If code is law, it can also be “the law of the strongest” and thus undermine our freedoms. It bears the seeds of a standardisation of society through the rejection of everything that is not in the norm. Let’s just imagine the processing by Big Data of atypical behaviours, excluded because they fall outside the criteria. We can also imagine the “dictatorship” of predictive algorithms. In this context, citizens are an object of study through profiling; they are enslaved to the goodwill of those who use them as raw material, as an essential element of their business model. Algorithmic governmentality leads to “algorithmic confinement”.
But worse still, the individual is the first victim of an insufficiently regulated digital space, particularly in the fight against cybercrime.
The Internet user’s digital identity—which gives them their uniqueness—is affected. Despite the rule of consent, their personal data, especially the most sensitive ones in the sense of the GDPR, are poorly protected prey, and because of regular leaks caused by the negligence of those who collect, store, and process data. In addition to the breaches of trust of which they are a victim, their freedom of opinion and of decision is harmed through the manipulation of information or the tetanisation of minds.
The Council of Europe Convention on Cybercrime, which celebrates its 20th anniversary this year, only covers child pornography as a content offence. This is no mean feat in itself, considering the trauma suffered by young children—sometimes babies—and the resulting business for unscrupulous organised crime. Today, we should add the provocation of terrorism and its apology, harassment, insults, defamation, discrimination, etc. The consumer is also a victim through content that offers illegal, prohibited, regulated, or counterfeit products. The future regulation on digital services (Digital Services Act, or DSA) lists these actions that, under the cover of very large platforms, are harmful to people who have no protection. Some will argue that these offences do not fall within the scope of cybersecurity. To convince them of the contrary, we need only refer to Article 2 of the European Cybersecurity Act, which defines it as follows: “the activities necessary to protect networks and information systems, the users of such systems, and other persons affected by cyber threats.” Note that such protection must cover “the users” and “other persons.” Humans are indeed a direct target of predators.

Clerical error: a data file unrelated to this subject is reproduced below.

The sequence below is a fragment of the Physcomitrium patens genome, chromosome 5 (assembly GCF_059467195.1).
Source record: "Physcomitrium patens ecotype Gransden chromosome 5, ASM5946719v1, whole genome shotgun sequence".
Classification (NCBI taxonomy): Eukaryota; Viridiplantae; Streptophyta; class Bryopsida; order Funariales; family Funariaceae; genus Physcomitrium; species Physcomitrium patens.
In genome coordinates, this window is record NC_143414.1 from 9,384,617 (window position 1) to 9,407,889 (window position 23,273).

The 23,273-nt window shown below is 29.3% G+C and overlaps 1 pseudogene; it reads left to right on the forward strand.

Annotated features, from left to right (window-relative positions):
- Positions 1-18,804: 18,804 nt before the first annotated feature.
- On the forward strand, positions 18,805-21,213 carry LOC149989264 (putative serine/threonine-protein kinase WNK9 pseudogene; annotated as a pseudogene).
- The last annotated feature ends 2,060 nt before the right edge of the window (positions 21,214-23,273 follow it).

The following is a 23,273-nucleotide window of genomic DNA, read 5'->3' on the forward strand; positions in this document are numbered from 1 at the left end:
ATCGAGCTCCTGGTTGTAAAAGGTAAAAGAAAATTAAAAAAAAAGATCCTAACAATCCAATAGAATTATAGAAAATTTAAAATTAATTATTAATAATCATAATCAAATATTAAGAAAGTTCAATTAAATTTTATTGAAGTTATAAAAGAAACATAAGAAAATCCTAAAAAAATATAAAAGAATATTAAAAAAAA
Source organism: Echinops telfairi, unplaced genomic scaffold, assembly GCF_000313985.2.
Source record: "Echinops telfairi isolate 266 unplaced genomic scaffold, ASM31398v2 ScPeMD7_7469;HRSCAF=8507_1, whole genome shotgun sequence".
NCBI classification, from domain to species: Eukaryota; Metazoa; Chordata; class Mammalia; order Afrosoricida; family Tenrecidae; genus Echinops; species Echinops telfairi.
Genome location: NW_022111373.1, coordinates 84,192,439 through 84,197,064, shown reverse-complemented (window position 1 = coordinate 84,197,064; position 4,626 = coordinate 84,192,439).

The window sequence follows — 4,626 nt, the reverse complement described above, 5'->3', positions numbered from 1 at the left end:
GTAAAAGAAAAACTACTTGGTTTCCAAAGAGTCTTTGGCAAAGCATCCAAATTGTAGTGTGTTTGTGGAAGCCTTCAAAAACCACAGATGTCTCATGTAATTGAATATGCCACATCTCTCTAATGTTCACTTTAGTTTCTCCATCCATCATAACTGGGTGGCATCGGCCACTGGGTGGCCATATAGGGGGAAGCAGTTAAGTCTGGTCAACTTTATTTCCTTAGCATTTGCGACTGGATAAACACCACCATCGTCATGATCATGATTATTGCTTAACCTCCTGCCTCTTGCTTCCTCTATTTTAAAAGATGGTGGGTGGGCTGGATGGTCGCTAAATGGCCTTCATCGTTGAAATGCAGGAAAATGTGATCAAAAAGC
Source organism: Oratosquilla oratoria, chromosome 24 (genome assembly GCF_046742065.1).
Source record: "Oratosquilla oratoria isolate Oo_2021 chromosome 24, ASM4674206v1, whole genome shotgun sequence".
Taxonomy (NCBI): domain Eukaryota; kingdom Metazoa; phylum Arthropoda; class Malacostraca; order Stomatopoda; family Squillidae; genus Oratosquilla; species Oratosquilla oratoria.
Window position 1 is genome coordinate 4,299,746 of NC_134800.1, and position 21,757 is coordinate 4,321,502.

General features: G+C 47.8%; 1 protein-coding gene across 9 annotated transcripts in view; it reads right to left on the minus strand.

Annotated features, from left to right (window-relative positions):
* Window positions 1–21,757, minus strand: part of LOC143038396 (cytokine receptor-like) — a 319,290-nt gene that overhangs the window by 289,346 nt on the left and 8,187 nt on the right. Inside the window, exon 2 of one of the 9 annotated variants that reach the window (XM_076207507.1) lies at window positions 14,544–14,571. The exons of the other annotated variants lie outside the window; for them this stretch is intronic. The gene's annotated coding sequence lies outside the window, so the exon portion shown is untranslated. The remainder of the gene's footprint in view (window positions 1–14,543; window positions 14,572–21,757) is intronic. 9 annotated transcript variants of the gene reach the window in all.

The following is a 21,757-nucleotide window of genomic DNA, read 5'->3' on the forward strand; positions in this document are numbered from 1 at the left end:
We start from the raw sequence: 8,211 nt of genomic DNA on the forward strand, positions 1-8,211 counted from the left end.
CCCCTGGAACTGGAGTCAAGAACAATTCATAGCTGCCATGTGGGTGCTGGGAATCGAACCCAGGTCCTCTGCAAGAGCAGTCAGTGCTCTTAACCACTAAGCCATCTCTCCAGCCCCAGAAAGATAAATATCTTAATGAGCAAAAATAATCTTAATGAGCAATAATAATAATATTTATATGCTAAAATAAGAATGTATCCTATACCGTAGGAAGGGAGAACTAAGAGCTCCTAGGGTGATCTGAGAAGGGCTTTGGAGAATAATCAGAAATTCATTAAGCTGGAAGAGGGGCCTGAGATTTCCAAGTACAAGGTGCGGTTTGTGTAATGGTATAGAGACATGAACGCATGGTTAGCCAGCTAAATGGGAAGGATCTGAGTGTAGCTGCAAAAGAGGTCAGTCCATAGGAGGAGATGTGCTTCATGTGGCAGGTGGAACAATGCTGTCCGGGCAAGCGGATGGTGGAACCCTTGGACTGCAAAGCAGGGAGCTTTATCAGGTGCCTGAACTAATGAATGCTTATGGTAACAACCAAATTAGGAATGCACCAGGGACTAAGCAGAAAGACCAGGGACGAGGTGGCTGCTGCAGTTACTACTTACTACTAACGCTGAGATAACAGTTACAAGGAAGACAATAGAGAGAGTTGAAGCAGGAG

To protect them, there is no SOC, no “threat intelligence,” no Big Data, no AI, no behavioural analysis, no rapid intervention group, no European skills centre, no joint cyber security unit. In a digital space marked by the multitude, the victim is alone, even if the action of associations such as ‘Point de Contact’ must be recognised. This victim must be at the heart of the state’s concerns, because it is the state’s primary mission. If it forgets this, it will lose its legitimacy. If cybercrime is indeed the “crime of the 21st century,” it is the human being who will be the most threatened STAD, because their brain is the most sophisticated “system,” the most unrivalled—whatever the singularists say—but also the most fragile.
Originally, the FIC focused on cybersecurity offers. Then it broadened its scope to the cybersecurity of offers. Cybersecurity at the service of the citizen will be the next step. Until then, the French Presidency of the European Union must be an opportunity to step up efforts, as soon as the 27 countries decide to build a cybersecurity based on values. The first of these is the protection of EU citizens. Paraphrasing General de Gaulle, we can say that “in our time, the only quarrel that is worthwhile is that of humans. It is humans that must be saved, kept alive, and developed…in the digital space.” A vast programme!
To satisfy the Gaullist trilogy, we should implement the first of the 28 recommendations of the White Paper produced by the FIC Agora and presented on 9 September. Acculturation, education, and training are the most urgent actions. Without them, the digital space will be populated by zombies dominated by a handful of players with ambitions that are hardly compatible with the spirit of the FIC, which places people at the heart of cybersecurity.
 The trilogy “material layer”, “logical layer”, and “semantic layer” is scientifically questionable but it has the advantage of being educational
 This qualification decriminalises the ethical hacker
 Lawrence Lessig, Code and another laws of cyberspace, January 2000 – Harvard Magazine
 Henri Verdier, Nicolas Colin, L’âge de la multitude, 2015, Armand Colin
 Elysée Palace, 25 March 1959